Friday, September 9, 2011

A Tip of the Hat

Last month’s piece, titled “The Sane and the Few,” which was an answer to a question I posed in an earlier piece inquiring as to where all the sane conservatives were, got me thinking. With all the rhetoric out there and super-charged partisanship dominating the political landscape, wouldn’t it be nice if I could do my part to dial it down just a notch?

So, with that in mind, once a month, I will post a piece by a conservative writer on this blog that I feel is making a lucid and valued point. Note, that doesn’t mean I have to agree with it, but that doesn’t mean I can’t acknowledge and pay it its proper and due respect. I should also point out that candidates for this distinction are likely to come from the right-of-center contingent. If you’re looking for contributions from members of the Tea Party and their supporters, I would advise you not to hold your breath and to stop ingesting whatever that is that is obviously affecting your brain. The purpose of this piece is to build bridges and hopefully establish a working framework that both the Left and the Right can utilize to bring workable solutions to a nation that desperately needs them.  Those who seem intent on blowing up said bridges can peddle their wares elsewhere.

Without further ado, the maiden voyage of A Tip of the Hat.



Perry’s Immigration Problem: Even Bigger than it Looks

David Frum

September 9th, 2011








Byron York has some astute things to say this morning about the immigration issue and its potentially negative impact on Gov. Rick Perry’s presidential candidacy:

Start with the border fence. Perry opposes it. “Building a wall on the entire border is a preposterous idea,” he said recently in New Hampshire. “The only thing a wall would possibly accomplish is to help the ladder business.” Perry says he supports some forms of “strategic fencing in certain urban areas,” but that’s all.

Then there are measures to stop employers from hiring illegals. Perry opposes E-verify, which is a program requiring employers to check the legal status of new hires. It has been very effective in stopping the hiring of illegals, but Perry does not support requiring private businesses to use it, and he doesn’t want state agencies in Texas to use it, either. “E-verify would not make a hill of beans’ difference in what’s happening today,” Perry said in a 2010 debate.

Then there is taxpayer-subsidized, in-state tuition for illegal immigrants. Perry signed the Texas Dream Act in 2001 making it the law in Texas. “We must say to every Texas child learning in a Texas classroom, ‘We don’t care where you came from, but where you are going,’” Perry said at the time. “The message is simple: Educacion es el futuro, y si se puede.” Perry still supports the measure.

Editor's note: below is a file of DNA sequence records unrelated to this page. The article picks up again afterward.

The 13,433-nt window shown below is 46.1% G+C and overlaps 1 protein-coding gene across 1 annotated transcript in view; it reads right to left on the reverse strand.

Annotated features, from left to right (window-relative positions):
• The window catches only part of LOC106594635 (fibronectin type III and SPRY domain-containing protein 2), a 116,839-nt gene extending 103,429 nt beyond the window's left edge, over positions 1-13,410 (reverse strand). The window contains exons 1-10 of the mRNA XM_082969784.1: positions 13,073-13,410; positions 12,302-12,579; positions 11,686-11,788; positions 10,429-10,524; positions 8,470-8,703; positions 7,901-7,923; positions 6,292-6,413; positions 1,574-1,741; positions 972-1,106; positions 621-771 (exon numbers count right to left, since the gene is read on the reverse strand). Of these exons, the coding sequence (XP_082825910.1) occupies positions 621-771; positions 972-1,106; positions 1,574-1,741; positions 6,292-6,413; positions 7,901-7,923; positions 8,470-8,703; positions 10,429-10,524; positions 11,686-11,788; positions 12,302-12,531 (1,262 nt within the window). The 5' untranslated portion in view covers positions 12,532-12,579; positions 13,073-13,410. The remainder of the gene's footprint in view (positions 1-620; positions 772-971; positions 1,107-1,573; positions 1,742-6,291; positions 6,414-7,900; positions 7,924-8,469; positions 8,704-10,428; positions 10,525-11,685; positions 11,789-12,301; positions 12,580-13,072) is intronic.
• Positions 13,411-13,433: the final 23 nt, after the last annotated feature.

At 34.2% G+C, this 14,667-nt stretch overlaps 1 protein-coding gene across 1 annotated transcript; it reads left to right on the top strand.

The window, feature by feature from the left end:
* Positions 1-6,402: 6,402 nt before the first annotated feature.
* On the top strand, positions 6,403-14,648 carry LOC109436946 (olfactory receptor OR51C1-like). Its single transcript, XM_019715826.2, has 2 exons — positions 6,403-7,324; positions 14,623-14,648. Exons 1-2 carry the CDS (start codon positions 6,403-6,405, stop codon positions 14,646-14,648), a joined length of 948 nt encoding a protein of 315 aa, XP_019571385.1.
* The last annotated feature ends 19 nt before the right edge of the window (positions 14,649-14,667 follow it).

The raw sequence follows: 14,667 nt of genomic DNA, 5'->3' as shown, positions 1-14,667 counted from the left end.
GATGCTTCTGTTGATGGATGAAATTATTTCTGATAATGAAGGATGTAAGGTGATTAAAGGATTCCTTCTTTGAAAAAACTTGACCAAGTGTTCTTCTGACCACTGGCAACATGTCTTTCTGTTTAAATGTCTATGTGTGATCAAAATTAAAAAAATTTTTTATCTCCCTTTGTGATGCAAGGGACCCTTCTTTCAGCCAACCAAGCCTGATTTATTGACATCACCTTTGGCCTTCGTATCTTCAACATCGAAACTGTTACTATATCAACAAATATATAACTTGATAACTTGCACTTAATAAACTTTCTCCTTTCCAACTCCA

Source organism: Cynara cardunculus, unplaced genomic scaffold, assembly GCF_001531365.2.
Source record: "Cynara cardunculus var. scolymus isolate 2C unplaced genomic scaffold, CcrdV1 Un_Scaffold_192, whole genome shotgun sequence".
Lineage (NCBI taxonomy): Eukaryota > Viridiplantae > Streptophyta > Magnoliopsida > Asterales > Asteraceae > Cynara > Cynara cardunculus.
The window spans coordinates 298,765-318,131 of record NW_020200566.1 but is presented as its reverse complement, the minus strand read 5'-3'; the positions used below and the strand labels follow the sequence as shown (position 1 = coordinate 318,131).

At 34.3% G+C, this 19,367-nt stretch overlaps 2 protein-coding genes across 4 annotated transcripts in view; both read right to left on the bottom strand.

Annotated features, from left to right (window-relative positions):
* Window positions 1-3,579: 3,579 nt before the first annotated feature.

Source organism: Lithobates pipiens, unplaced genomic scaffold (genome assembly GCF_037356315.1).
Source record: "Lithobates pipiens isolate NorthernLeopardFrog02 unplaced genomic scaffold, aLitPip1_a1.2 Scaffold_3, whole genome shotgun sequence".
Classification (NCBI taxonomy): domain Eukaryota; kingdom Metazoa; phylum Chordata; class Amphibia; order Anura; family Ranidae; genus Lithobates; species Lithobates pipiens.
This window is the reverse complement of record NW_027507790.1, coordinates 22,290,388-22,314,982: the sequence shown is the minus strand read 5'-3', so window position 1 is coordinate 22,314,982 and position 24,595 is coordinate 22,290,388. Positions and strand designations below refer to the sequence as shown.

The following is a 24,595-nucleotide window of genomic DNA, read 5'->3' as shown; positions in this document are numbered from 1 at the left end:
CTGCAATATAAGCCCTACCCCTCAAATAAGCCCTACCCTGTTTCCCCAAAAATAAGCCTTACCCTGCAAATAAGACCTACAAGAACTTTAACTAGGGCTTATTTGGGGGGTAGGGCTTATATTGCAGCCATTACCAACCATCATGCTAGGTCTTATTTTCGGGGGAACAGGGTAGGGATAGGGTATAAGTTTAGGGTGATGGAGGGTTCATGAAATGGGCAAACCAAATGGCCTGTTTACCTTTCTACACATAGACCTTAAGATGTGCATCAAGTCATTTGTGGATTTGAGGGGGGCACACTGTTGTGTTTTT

Finally there is the question of guest workers. “I support a guest worker program that takes undocumented workers off the black market and legitimizes their economic contributions without providing them citizenship status,” Perry said in 2006. “A guest worker program that provides foreign workers with an ID removes the incentive for millions of people to illegally enter our country.” To critics, that’s just amnesty with a different label.

Some will interpret Perry’s relaxed views on immigration as a rare indication of a more humane side to the otherwise hardline Texas conservative. Maybe.

But here’s another way to understand Perry’s stance:

Texas has pursued a distinctive economic strategy: drive down all costs of doing business, especially including wages.

Texas workers receive some of the lowest wages in the nation; by some metrics, the very lowest. The encouragement of heavy unskilled immigration from Mexico and central America is an integral – even indispensable – element of the Texas low-wage job-creation strategy.

Perry’s views on immigration are not a “liberal” deviation from his views on the minimum wage, on Social Security, on healthcare coverage, etc. His high-immigration views are of a piece with his general preference for a low-cost, low-wage economy.

By contrast, Mitt Romney has begun to articulate a call for a high-wage economy. To get average wages rising again after a dozen years first of stagnation, then of outright decline, will not be easy. The most important step is to control healthcare costs. The rising cost of healthcare benefits devours workers’ cash pay.

But a rethink of immigration policies is also necessary. In the September 7 debate, Romney articulated something almost never said in a Republican primary: much, much, much more important than a fence or “boots on the ground” is tighter enforcement of labor laws inside the country. I’d go further: if the labor laws were effectively enforced, a border fence would be a costly redundance.

Why have labor laws gone so badly enforced? In very large part: because Rick Perry’s donors don’t want them enforced. The National Restaurant Association does not want them enforced. The construction industry does not want them enforced. Meatpackers do not want them enforced. The hotel and landscaping industries do not want them enforced. When you hear Republican candidates complain of “burdensome regulation,” keep in mind that the regulations that many small businesses find most “burdensome” are those intended to reserve American jobs for American legal residents.

On that issue, Gov. Perry has been, is now, and continues to be an advocate of laxer rules to promote more immigration in order to hold Texas and ultimately American wages low.

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